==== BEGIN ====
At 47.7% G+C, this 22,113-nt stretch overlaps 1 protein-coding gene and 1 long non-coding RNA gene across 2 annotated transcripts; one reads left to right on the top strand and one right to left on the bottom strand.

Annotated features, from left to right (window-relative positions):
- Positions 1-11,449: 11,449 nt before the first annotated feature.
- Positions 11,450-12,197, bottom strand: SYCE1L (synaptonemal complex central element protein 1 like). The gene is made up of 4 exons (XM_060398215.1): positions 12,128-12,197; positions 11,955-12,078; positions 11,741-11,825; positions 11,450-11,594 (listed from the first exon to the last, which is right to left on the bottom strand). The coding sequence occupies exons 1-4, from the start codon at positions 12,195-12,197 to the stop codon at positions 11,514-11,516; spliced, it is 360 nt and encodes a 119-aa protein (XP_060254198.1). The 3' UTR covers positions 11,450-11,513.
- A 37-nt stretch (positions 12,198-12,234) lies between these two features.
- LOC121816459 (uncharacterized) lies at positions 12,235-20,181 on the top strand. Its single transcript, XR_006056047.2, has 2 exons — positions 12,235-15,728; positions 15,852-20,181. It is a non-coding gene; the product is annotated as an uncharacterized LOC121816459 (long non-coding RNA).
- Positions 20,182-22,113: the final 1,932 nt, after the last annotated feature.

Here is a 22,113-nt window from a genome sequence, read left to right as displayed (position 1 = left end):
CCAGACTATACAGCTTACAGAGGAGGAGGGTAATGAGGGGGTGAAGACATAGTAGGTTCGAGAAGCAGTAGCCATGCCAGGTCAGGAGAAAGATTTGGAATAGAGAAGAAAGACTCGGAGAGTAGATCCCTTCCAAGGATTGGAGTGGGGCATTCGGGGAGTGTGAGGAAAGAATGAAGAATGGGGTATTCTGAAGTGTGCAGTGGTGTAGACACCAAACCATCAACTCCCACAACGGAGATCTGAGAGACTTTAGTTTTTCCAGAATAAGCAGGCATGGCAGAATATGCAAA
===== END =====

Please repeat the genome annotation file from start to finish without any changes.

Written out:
At 47.7% G+C, this 22,113-nt stretch overlaps 1 protein-coding gene and 1 long non-coding RNA gene across 2 annotated transcripts; one reads left to right on the top strand and one right to left on the bottom strand.

Annotated features, from left to right (window-relative positions):
- Positions 1-11,449: 11,449 nt before the first annotated feature.
- Positions 11,450-12,197, bottom strand: SYCE1L (synaptonemal complex central element protein 1 like). The gene is made up of 4 exons (XM_060398215.1): positions 12,128-12,197; positions 11,955-12,078; positions 11,741-11,825; positions 11,450-11,594 (listed from the first exon to the last, which is right to left on the bottom strand). The coding sequence occupies exons 1-4, from the start codon at positions 12,195-12,197 to the stop codon at positions 11,514-11,516; spliced, it is 360 nt and encodes a 119-aa protein (XP_060254198.1). The 3' UTR covers positions 11,450-11,513.
- A 37-nt stretch (positions 12,198-12,234) lies between these two features.
- LOC121816459 (uncharacterized) lies at positions 12,235-20,181 on the top strand. Its single transcript, XR_006056047.2, has 2 exons — positions 12,235-15,728; positions 15,852-20,181. It is a non-coding gene; the product is annotated as an uncharacterized LOC121816459 (long non-coding RNA).
- Positions 20,182-22,113: the final 1,932 nt, after the last annotated feature.

Here is a 22,113-nt window from a genome sequence, read left to right as displayed (position 1 = left end):
CCAGACTATACAGCTTACAGAGGAGGAGGGTAATGAGGGGGTGAAGACATAGTAGGTTCGAGAAGCAGTAGCCATGCCAGGTCAGGAGAAAGATTTGGAATAGAGAAGAAAGACTCGGAGAGTAGATCCCTTCCAAGGATTGGAGTGGGGCATTCGGGGAGTGTGAGGAAAGAATGAAGAATGGGGTATTCTGAAGTGTGCAGTGGTGTAGACACCAAACCATCAACTCCCACAACGGAGATCTGAGAGACTTTAGTTTTTCCAGAATAAGCAGGCATGGCAGAATATGCAAA